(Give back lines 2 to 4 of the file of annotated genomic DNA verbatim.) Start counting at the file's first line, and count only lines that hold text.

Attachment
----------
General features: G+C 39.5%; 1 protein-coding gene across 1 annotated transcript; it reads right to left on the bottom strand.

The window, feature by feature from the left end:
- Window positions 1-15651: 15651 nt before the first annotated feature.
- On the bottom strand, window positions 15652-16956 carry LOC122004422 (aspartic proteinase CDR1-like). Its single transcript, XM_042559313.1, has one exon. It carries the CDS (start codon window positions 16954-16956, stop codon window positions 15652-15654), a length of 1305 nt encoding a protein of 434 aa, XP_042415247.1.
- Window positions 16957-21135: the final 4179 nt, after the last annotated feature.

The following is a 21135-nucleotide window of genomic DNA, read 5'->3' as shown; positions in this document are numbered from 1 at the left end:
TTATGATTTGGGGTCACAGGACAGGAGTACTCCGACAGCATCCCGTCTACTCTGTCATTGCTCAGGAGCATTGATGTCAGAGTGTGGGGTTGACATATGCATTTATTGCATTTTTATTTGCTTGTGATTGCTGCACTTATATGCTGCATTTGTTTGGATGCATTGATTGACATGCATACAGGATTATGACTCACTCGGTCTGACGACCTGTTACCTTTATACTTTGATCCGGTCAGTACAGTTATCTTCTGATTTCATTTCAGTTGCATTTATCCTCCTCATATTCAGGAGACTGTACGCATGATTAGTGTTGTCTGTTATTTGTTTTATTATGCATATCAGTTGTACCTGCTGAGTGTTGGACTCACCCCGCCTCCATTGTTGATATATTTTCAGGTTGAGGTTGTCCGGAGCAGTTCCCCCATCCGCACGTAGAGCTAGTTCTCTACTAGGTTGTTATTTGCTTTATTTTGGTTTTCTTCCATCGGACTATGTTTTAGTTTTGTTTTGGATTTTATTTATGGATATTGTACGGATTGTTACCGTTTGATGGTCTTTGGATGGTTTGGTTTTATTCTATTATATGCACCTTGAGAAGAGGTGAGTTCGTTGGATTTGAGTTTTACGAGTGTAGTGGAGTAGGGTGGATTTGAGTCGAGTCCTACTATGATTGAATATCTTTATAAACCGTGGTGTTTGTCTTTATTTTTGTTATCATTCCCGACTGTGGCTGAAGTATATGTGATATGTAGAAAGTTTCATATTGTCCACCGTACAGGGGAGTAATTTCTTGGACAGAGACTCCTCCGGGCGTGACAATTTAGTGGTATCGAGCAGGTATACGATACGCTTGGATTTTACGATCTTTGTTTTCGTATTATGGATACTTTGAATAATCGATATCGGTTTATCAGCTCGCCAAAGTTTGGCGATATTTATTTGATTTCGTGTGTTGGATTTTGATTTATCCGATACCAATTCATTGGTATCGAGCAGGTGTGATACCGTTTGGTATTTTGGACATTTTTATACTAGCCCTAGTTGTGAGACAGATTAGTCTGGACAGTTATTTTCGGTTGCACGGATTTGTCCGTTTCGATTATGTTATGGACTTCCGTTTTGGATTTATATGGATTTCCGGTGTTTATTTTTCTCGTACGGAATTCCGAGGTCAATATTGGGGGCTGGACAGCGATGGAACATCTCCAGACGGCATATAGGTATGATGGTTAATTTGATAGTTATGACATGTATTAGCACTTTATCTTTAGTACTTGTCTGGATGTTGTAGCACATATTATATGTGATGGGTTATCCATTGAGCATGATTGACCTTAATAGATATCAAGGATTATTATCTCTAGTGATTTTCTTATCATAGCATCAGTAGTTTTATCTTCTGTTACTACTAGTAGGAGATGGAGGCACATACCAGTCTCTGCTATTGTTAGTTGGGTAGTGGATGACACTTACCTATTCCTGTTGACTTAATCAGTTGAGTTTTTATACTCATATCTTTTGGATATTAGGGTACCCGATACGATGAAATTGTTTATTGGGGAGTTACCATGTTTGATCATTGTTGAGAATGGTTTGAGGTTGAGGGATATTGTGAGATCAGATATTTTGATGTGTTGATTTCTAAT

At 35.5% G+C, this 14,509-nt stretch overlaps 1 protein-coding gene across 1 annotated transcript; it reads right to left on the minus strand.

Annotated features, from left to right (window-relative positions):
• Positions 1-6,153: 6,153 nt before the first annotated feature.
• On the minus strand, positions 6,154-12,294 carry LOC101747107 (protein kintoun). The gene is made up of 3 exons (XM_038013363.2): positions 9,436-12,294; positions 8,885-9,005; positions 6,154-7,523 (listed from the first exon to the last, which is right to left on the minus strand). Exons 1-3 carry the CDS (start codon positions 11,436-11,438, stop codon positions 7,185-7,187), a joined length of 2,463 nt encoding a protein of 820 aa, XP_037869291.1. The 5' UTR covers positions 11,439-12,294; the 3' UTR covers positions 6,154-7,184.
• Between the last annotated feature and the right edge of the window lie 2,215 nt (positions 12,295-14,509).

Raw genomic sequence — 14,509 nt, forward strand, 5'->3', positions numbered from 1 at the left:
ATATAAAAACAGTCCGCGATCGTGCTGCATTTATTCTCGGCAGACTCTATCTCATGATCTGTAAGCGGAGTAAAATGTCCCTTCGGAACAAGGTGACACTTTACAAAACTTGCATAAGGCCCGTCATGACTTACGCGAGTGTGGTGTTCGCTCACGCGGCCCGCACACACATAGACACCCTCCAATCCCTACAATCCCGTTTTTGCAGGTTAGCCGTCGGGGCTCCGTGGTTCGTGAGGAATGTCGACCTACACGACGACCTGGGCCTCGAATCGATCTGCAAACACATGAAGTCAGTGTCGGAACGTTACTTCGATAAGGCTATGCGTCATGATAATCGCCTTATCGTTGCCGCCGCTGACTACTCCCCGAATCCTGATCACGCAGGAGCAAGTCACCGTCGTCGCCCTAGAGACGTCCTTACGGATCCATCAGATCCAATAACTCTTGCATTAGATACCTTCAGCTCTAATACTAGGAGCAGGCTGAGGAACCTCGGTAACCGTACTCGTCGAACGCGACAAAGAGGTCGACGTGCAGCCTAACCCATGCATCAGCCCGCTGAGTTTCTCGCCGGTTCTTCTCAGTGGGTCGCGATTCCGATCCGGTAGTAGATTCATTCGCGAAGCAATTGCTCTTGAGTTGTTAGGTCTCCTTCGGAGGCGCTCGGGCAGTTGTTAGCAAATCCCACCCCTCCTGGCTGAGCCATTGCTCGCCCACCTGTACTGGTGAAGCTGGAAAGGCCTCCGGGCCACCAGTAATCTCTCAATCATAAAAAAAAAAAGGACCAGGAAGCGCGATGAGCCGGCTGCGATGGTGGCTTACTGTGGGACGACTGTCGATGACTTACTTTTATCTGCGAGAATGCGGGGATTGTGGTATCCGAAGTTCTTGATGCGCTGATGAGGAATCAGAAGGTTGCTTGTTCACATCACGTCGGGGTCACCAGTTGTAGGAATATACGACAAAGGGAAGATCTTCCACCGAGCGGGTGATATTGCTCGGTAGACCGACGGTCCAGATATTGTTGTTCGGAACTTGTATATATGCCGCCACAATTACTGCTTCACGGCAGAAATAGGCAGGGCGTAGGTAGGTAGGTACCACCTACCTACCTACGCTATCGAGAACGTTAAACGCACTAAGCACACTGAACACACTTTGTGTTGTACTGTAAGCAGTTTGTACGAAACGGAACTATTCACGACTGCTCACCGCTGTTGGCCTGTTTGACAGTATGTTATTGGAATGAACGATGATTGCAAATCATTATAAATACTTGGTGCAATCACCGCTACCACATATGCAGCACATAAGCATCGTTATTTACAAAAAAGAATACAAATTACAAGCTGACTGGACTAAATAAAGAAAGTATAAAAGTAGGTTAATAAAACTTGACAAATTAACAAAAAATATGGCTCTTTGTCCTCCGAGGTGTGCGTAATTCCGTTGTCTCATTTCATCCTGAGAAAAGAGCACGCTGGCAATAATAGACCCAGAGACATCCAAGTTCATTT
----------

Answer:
The window, feature by feature from the left end:
- Window positions 1-15651: 15651 nt before the first annotated feature.
- On the bottom strand, window positions 15652-16956 carry LOC122004422 (aspartic proteinase CDR1-like). Its single transcript, XM_042559313.1, has one exon. It carries the CDS (start codon window positions 16954-16956, stop codon window positions 15652-15654), a length of 1305 nt encoding a protein of 434 aa, XP_042415247.1.